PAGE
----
Blog dedicated primarily to randomly selected news items; comments reflecting personal perceptions

Tuesday, October 14, 2014

Outpricing The Neighbourhood

"In my opinion, I think it's good for the economy. In Vancouver, the house prices are perfect."
Qiqi Hong, Vancouver homeowner

"Vancouver has become a global resort city. The prices have decoupled from local wages."
Dan Scarrow, realtor, Macdonald Realty Ltd.

"The main difference [between previous waves of Asian immigration to Vancouver and the current flow of wealthy investors is] the megasize of the [Mainland] Chinese economy."
"We're going to continue to get a solid supply of millionaire investors."
Richard Kurland, Immigration lawyer, Vancouver

"If China is a place to make money, Canada is a place to save it. Canadian immigration status is one of the world's best insurance policies. Vancouver has become an international bedroom community."
Ryan Rosenberg, Immigration lawyer, Vancouver

We're talking housing boom here. With a soaring demand for detached homes in Vancouver's west and east sides; West Vancouver, Richmond and parts of Burnaby with the region's most sought-after properties, but priced well out of the reach of most Vancouverites, even those with stable, well-remunerated jobs. On the city's west side, detached house prices lofted 51.5% over the past five years with a benchmark price of $2.3-million.

One of the largest real estate companies in British Columbia has opened an office in Shanghai for the express purpose of eliciting buyers for the luxury home market in Vancouver. Dan Scarrow explains that 178 of his firm's 531 sales of single-family detached homes located within city limits last year -- 33.5% -- were bought by homeowners with ties to China.

Wave after wave of Asian migrants have crossed the Pacific as geopolitical uncertainty caused people to flee Mao's China, Taiwanese moved to escape cross-strait tension, Sikhs to leave social-religious insecurity India, and Persians to flee from Revolutionary Iran. Wealthy Hong Kongers uncertain over the results of the 1997 handover of Hong Kong from a British protectorate to a Chinese economic zone looked for stability abroad and found it in Canadian citizenship.

The most populous country on the planet has seen its economic fortunes rise over the last forty years and with it a huge class of new millionaires. And, as they become financially stable themselves, it seems that wealthy Chinese are eager to migrate to a more stable social-political environment which Canada represents. Over the past ten years about 30,000 millionaires have taken advantage of the federal government's investor immigrant program.

That federal program permitted anyone with a net value of $1.6-million to 'lend' the government $800,000 interest-free for permanent residency; yes, citizenship for sale. Ended in the 2014 budget the program is still likely to be relaunched. And the tight home-buyer's market in Vancouver will become even more out of bounds for most people who live and work in Vancouver. Such homes are not limitless, they are a very finite product.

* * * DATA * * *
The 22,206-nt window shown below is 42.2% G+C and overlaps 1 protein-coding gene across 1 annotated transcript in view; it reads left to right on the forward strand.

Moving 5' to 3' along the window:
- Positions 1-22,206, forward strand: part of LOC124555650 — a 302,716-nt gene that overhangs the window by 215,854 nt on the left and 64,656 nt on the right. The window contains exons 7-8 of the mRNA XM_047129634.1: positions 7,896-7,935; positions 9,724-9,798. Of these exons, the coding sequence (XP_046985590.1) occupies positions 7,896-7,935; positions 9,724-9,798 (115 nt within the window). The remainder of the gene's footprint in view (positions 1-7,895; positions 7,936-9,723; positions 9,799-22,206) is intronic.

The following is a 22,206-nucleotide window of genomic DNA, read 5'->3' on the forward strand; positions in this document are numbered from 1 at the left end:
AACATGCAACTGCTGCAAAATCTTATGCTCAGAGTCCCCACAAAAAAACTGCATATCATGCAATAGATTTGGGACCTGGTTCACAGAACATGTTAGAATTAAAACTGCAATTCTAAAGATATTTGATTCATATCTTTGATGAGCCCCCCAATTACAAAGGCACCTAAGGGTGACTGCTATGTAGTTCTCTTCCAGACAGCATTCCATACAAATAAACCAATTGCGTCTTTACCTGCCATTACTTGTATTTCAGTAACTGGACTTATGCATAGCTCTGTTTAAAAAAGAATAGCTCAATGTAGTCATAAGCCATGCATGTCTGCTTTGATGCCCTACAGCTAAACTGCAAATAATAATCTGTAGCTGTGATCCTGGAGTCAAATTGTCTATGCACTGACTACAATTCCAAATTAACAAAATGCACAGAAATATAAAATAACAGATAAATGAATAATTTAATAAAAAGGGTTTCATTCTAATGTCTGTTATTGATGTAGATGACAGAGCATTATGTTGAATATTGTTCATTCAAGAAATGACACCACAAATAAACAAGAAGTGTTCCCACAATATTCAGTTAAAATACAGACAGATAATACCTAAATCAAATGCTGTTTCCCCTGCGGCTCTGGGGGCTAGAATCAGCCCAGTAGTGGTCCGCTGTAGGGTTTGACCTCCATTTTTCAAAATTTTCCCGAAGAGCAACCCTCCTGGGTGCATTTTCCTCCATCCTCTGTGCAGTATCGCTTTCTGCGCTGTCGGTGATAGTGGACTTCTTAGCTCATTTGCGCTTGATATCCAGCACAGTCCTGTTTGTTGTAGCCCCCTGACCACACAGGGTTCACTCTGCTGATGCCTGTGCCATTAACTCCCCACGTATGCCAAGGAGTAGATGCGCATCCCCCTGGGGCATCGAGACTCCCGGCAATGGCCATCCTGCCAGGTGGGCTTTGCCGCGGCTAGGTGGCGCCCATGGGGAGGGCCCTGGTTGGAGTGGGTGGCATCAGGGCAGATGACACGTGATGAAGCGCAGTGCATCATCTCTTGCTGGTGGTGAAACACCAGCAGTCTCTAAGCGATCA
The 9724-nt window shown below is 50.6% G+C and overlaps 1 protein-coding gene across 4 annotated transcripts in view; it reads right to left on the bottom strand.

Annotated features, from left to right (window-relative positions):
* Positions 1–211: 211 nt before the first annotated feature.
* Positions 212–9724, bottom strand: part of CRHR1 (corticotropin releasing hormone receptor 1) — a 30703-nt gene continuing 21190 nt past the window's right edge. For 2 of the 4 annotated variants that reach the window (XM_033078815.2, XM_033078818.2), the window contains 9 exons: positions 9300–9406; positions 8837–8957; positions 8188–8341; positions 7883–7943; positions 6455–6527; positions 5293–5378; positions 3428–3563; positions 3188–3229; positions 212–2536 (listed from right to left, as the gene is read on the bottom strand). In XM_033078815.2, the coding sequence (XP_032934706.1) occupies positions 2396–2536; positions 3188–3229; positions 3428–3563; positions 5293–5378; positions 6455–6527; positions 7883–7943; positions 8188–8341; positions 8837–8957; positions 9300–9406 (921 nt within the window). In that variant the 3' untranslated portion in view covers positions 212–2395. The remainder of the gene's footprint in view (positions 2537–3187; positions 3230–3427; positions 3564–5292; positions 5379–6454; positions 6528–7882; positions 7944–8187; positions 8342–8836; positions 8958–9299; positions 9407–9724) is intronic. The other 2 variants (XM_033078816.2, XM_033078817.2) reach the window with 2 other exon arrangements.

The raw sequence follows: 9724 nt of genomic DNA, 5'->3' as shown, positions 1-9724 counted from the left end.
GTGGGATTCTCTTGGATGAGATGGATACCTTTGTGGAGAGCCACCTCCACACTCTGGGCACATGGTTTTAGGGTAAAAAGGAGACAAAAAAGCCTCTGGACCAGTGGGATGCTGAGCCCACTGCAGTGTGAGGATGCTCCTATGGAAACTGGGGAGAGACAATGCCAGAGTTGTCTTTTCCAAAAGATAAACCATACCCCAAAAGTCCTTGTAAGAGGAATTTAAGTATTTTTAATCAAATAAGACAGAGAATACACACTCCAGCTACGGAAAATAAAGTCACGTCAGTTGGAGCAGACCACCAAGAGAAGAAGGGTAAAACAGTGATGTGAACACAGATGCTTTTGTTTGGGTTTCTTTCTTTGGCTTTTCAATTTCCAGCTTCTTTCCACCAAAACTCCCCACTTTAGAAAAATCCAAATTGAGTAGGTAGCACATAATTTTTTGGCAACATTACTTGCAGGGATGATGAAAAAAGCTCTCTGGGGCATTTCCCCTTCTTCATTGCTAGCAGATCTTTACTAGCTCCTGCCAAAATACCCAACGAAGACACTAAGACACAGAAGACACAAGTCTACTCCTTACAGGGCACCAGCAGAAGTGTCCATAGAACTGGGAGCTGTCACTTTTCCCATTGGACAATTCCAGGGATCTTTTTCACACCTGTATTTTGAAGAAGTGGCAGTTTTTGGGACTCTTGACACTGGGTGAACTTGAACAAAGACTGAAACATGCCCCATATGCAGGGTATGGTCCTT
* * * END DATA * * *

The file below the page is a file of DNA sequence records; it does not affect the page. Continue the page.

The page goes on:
With mountains to the north, the American border to the south, agricultural land reserve, multiple rivers and bridges and the existence of Stanley Park on vast acreage "There's not a lot of dirt here", quipped David Goodman, a principal at real estate firm HQ Commercial. Property owners originally from Hong Kong often leave their families in Vancouver, living the Canadian life while the paterfamilias returns to business in Hong Kong.

A report from Sothebys dated 2013 stated that 40 percent of Vancouver's luxury home sales went to foreign purchasers, mostly buyers from Mainland China, from Iran and from the United States. Vancouver is prized as a safe haven. Vancouver now represents the second most unaffordable city in the world, its house prices ten times the median household income, according to a 2014 report from the Demographia research firm. "Severely unaffordable markets are also more attractive to buyers seeking extraordinary returns on investment."

Vancouver now can boast with profound regret that it has the highest household debt as a percentage of annual income in Canada. "What is interesting about Vancouver is how disproportionate the affordability issue is, how big the house price is compared to the average income", stated David Ley, a geography professor at University of British Columbia. "In a bigger city, that effect might be a bit more diluted. But here, with 2.5 million people -- with limited land for development -- it has a huge impact."

"It's globalization. As long as Vancouver welcomes immigrants, there will be people willing to move here -- and inevitably prices will get driven up. That's the choice of Vancouverites: Whether we will welcome the benefits that come with this foreign investment, or whether we want to say no to globalization", explained David Ren who bought his ocean-side West Vancouver home for about $3-million several years ago.

Any Vancouverite with a good, not great salary who managed to scrape up a decent down-payment in the $100,000-range a decade ago when very modest single-family homes were still available for $500,000 and was prepared to rent out part of their new home to help pay the mortgage, is now sitting on an investment that has more than doubled, one that, if they so wished, they could call in, to make themselves rather wealthy, as long as they had no intention of remaining in Vancouver.

Labels: , , ,


Post a Comment

<< Home

()() Follow @rheytah Tweet